Fuel-stingy Z stove: Could it be the answer for fuel-poor third world?
Last summer, in the Quetico Wilderness region along the Minnesota-Ontario border, Martha Beidler of Lancaster, Ohio, cooked a meal on a small camp stove using a readily available fuel: dry moose dung. It was an experience that underscored again the versatility and efficiency of a little stove that has become, in her teaching experience, a potent ''more with less'' symbol.
Mrs. Beidler, a frequent speaker at nutrition conferences in the United States, specializes in outdoor cooking and ecological awareness. She contends that fuel efficiency is as important outdoors as it is inside the home. Thus, she is full of praise for the little stove.
Normally she uses forest litter - anything that can be picked up within a radius of about 6 feet. But on this occasion she wanted to put her little stove to a further test, so she turned to dung. It provided all the heat she needed to put a hot meal on the table for her camping family. In some regions where she camps - above timberline in the High Sierras, for instance - dung is one of the few readily available fuels.
In the backyard of my Weymouth, Mass., home, I have boiled potatoes and other vegetables from time to time, using only the dried canes that had been pruned from a raspberry patch. I used the same remarkably fuel-efficient little camp stove that Mrs. Beidler does on her camping and lecture tours. It will burn any solid fuel - twigs, bark, cones, wood pellets, peat, charcoal, coal, and, yes, even animal dung.
Its secret lies in the short chimney that is built into the stove to provide a self-induced draft. Preheated air boosts secondary combustion, while an insulating sleeve shields the burner bowl. The effect is to concentrate the heat beneath the pot or pan so that very little energy escapes unused. The point is, the Z stove can extract an abundance of heat from almost insignificant amounts of fuel.
Tests at Eindhoven University of Technology, near Appeldoorn in the Netherlands, showed the Z stove, as it is named, to be 31 percent fuel-efficient. That means that almost one-third of the heat contained in the fuel went into cooking, the rest escaping as waste heat. In contrast, the open fire used for cooking, whether at the backyard barbecue or as it is for every meal in much of the third world, is only 6 percent efficient.
The Z stove was designed primarily with the poorer nations of the world in mind. While economic well-being frequently turns on fuel-efficiency in the West, the very survival of many third-world families hinges on their ability to make meager fuel supplies stretch further than ever before.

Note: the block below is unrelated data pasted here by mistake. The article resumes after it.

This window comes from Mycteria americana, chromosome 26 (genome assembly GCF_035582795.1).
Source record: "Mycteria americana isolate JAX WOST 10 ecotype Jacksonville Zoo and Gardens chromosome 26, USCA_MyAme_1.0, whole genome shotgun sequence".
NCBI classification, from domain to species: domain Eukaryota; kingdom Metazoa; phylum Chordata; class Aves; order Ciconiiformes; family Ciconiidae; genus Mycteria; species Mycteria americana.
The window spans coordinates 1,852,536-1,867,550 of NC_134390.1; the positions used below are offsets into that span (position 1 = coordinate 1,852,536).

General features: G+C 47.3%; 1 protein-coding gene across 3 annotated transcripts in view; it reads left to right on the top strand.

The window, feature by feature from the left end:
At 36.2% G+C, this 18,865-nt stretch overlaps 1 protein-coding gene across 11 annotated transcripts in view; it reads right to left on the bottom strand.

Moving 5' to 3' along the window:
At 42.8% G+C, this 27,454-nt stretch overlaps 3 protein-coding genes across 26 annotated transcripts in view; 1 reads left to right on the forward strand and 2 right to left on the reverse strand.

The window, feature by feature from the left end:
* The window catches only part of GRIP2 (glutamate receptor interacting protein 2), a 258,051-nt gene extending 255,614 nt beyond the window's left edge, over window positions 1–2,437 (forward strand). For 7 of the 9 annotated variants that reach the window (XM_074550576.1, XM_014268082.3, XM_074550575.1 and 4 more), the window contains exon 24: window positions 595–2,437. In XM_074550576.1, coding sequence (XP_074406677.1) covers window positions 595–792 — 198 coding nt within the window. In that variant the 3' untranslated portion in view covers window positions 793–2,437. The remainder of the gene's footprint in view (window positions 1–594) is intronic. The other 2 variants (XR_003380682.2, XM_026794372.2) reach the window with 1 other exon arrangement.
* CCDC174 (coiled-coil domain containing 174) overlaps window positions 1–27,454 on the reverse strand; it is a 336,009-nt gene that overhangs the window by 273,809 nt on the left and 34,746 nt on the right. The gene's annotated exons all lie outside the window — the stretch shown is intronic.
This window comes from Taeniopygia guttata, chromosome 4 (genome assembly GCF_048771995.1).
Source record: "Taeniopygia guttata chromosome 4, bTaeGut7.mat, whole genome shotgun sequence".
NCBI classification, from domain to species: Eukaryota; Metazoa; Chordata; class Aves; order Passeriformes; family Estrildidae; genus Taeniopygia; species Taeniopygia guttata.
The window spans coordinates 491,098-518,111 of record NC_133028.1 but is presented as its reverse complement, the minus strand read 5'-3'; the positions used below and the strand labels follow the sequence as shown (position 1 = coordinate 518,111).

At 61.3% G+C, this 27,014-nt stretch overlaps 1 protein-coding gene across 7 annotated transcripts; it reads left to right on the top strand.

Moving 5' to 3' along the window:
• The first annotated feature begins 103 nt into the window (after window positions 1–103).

Fred W. Hottenroth of the ZZ Corporation of Los Alamitos, Calif., designed a compact stove that could easily be carried in a backpack. If it could get widespread recognition among outdoorsmen in the US, it might well come to the attention of people who could get it to where it would do the most good, such as in the fuel-starved Sahel region of West Africa or equally fuel-short Katmandu, Nepal, where fuel-wood prices have risen 300 percent in just the last two years.
In many third-world regions, families now take six times longer foraging for fuel wood than they did a mere 10 years ago, while those who must buy their fuel often pay as much as 25 percent of their income for it. Imagine the cost of home-cooked meals if we had to lay out a quarter of our earnings just for the electricity that powers the stove.
Mr. Hottenroth has no wish to manufacture stoves for much of the world, but he would like the idea to get around. The stove is made of lightweight galvanized steel, a material that is readily available at low cost throughout the world.
Its design is such that it could be locally mass-produced by people with only moderate training in the use of tinsnips and a hammer. The key word here is ''mass-produced.'' Many fuel-efficient stoves have been designed for the third world using readily available materials such as mud and stone. The drawback is that they take time to build and cannot be moved if a family is driven away from a region by drought or the encroaching desert.
Meanwhile, the annual consumption of 750 million tons of fuel wood for cooking alone is devastating the forests of the third world. Within four years, it is estimated, demand will outstrip supply. Efficient stoves could cut that consumption by almost 80 percent. That would be enough to allow reforestation programs, woefully inadequate at the present rate of consumption, to get ahead of demand.
Where dung is burned as a fuel, far less would be consumed, and the rest used where it has much greater value - on farm fields.
If you are interested in the Z stove, either for your own backyard or in the quest to get it out to the less-developed nations of the world, write for details to Fred W. Hottenroth, ZZ Corporation, 10806 Kaylor Street, Los Alamitos , Calif. 90720.